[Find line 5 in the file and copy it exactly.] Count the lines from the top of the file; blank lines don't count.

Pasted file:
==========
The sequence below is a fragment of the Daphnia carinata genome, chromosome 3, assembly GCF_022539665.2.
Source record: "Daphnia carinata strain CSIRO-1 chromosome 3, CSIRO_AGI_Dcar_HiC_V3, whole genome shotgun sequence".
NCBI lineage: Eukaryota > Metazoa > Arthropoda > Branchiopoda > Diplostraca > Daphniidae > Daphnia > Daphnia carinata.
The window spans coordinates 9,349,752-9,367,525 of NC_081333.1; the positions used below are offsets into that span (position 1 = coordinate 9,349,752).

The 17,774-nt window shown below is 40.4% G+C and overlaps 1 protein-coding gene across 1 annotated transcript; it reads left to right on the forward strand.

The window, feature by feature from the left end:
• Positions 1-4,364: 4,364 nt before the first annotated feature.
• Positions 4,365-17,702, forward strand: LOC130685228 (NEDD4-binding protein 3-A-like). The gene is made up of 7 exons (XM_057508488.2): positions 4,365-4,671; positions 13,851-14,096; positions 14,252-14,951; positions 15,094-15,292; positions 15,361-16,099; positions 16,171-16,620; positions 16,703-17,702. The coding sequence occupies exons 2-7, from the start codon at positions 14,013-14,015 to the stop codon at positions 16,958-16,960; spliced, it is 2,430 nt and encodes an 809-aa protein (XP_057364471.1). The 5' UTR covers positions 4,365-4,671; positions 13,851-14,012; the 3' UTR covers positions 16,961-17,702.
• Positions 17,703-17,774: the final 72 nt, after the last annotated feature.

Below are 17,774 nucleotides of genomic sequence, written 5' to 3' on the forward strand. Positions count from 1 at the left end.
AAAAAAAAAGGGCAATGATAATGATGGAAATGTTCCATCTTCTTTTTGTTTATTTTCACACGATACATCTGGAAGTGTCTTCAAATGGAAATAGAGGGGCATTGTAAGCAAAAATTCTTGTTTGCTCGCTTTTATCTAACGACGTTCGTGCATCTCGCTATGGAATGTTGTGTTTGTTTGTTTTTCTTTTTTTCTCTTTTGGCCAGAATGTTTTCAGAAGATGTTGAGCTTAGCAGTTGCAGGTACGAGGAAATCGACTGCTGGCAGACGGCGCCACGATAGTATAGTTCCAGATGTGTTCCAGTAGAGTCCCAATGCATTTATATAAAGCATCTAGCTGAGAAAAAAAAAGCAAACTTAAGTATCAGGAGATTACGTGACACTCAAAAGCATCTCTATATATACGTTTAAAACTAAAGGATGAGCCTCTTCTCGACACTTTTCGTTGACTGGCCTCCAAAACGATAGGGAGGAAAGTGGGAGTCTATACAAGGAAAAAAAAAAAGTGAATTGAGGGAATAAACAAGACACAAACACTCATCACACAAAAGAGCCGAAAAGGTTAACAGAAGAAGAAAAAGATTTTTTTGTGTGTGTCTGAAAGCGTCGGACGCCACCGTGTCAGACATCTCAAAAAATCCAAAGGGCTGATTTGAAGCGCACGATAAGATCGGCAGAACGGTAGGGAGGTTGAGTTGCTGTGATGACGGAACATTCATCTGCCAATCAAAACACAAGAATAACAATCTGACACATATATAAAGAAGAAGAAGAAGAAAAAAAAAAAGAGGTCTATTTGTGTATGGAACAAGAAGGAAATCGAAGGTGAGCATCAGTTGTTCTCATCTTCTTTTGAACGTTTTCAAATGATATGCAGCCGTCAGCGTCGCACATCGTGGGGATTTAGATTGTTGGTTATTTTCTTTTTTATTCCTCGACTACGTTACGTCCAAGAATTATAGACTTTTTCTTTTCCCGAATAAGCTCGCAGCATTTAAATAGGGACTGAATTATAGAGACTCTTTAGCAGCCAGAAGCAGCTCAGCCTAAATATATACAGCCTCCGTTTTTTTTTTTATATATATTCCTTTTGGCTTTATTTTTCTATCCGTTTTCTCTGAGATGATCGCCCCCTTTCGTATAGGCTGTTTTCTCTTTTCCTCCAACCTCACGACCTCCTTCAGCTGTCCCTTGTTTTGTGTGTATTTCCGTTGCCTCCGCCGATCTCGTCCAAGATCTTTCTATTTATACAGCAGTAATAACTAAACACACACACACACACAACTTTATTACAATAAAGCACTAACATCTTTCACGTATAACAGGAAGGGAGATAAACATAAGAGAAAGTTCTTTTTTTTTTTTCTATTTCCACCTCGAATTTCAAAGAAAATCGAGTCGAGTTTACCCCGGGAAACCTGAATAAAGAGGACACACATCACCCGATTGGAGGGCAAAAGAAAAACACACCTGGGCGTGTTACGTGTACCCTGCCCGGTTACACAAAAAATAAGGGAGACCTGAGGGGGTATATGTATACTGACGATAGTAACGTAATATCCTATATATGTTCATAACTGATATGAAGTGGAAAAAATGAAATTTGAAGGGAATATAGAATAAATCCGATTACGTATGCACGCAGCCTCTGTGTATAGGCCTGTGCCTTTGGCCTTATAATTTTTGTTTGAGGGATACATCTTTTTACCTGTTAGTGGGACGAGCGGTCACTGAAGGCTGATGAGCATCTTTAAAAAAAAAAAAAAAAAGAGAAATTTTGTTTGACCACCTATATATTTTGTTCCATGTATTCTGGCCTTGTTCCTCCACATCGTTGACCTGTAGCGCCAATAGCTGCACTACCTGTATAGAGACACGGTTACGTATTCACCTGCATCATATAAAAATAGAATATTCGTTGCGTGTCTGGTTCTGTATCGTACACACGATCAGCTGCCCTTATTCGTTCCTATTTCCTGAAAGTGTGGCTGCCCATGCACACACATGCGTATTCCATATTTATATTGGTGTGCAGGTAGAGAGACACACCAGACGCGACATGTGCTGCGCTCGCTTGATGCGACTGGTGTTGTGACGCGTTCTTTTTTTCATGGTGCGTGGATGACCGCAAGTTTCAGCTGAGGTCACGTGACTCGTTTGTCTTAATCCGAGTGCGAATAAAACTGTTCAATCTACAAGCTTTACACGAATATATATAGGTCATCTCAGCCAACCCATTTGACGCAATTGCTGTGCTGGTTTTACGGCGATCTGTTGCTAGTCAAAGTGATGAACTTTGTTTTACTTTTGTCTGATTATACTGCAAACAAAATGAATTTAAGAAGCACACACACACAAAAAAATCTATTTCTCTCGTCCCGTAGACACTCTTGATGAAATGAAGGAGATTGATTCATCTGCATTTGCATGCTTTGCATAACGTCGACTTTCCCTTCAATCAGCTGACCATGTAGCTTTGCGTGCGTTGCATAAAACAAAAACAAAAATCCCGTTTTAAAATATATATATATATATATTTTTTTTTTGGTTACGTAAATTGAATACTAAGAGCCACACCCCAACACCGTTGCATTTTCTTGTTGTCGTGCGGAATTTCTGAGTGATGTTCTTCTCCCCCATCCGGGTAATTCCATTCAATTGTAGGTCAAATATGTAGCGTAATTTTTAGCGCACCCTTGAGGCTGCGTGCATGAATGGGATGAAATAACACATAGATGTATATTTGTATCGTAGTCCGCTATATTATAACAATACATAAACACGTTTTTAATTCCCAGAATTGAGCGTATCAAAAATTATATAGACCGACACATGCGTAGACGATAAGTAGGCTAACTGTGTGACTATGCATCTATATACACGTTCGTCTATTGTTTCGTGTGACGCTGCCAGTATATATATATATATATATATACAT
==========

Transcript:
The 17,774-nt window shown below is 40.4% G+C and overlaps 1 protein-coding gene across 1 annotated transcript; it reads left to right on the forward strand.